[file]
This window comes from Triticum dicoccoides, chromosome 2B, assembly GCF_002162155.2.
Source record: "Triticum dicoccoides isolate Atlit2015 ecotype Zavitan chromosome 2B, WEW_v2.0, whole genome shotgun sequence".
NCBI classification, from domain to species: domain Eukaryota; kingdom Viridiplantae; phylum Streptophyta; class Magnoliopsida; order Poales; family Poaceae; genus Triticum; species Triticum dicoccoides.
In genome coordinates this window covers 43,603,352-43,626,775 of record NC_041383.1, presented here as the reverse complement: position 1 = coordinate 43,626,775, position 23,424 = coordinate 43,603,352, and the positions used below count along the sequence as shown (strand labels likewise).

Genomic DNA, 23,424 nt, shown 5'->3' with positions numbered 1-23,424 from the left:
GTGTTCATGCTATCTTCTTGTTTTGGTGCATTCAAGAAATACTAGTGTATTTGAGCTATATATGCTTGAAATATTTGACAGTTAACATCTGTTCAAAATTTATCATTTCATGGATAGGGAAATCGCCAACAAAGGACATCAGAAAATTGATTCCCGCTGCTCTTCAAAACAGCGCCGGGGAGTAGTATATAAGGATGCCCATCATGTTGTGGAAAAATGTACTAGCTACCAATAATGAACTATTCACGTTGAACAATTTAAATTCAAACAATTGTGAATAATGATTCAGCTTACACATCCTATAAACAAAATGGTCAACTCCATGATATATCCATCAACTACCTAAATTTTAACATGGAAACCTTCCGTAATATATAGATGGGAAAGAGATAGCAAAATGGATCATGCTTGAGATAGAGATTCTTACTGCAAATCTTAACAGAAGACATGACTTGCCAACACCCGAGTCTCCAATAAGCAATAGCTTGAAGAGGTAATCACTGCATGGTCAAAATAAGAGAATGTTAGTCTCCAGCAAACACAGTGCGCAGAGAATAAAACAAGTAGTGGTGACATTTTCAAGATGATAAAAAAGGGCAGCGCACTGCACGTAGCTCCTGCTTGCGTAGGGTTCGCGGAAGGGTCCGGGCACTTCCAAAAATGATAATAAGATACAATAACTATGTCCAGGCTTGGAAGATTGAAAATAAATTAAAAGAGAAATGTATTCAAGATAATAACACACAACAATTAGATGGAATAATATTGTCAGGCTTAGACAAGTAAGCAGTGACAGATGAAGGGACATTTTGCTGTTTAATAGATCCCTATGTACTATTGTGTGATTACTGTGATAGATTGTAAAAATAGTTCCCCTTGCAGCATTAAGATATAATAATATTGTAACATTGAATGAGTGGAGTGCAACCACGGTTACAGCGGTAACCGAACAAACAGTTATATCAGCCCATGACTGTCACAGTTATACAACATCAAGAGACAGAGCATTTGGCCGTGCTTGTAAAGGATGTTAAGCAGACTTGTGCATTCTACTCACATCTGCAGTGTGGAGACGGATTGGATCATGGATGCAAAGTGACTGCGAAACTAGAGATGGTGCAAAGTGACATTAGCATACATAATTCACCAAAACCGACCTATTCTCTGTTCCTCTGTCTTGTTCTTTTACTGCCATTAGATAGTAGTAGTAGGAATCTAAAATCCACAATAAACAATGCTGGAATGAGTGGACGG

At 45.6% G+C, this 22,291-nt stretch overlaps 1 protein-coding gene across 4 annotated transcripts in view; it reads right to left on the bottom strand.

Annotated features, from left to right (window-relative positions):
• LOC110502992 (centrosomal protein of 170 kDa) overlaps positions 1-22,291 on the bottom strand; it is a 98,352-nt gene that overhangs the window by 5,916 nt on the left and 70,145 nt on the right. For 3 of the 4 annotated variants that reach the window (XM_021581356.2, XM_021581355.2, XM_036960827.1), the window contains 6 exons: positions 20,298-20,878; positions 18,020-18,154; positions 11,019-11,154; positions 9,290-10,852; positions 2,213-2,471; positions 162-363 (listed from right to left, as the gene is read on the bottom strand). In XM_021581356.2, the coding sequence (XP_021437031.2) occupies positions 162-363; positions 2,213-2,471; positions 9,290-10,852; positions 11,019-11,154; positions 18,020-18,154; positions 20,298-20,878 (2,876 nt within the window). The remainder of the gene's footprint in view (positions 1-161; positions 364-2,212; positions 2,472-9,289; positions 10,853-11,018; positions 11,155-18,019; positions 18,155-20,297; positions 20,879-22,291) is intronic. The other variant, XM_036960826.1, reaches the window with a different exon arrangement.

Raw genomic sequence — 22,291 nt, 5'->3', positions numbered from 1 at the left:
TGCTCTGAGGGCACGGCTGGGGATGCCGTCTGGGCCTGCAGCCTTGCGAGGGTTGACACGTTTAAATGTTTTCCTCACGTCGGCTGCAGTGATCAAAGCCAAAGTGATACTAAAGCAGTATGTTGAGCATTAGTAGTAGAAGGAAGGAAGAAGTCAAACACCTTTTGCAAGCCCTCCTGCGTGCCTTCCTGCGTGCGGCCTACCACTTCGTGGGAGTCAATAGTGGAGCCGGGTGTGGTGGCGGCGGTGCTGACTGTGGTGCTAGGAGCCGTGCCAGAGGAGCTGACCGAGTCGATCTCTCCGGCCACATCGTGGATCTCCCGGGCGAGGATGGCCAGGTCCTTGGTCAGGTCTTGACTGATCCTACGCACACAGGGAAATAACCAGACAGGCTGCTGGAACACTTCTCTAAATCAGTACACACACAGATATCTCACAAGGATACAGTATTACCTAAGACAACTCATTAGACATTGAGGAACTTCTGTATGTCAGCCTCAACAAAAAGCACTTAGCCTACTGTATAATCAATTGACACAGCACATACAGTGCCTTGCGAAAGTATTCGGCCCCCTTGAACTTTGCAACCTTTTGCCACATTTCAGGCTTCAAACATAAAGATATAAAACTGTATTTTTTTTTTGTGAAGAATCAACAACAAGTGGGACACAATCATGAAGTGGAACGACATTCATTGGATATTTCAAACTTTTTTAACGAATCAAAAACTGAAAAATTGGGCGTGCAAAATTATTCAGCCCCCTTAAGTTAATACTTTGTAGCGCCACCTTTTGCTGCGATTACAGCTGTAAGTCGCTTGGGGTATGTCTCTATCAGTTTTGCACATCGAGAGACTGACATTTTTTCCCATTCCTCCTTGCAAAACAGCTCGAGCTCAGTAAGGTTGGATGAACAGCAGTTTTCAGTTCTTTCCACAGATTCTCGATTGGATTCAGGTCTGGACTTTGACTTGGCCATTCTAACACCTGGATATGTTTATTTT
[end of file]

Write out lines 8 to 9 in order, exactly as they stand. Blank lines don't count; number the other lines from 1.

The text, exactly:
Annotated features, from left to right (window-relative positions):
• LOC110502992 (centrosomal protein of 170 kDa) overlaps positions 1-22,291 on the bottom strand; it is a 98,352-nt gene that overhangs the window by 5,916 nt on the left and 70,145 nt on the right. For 3 of the 4 annotated variants that reach the window (XM_021581356.2, XM_021581355.2, XM_036960827.1), the window contains 6 exons: positions 20,298-20,878; positions 18,020-18,154; positions 11,019-11,154; positions 9,290-10,852; positions 2,213-2,471; positions 162-363 (listed from right to left, as the gene is read on the bottom strand). In XM_021581356.2, the coding sequence (XP_021437031.2) occupies positions 162-363; positions 2,213-2,471; positions 9,290-10,852; positions 11,019-11,154; positions 18,020-18,154; positions 20,298-20,878 (2,876 nt within the window). The remainder of the gene's footprint in view (positions 1-161; positions 364-2,212; positions 2,472-9,289; positions 10,853-11,018; positions 11,155-18,019; positions 18,155-20,297; positions 20,879-22,291) is intronic. The other variant, XM_036960826.1, reaches the window with a different exon arrangement.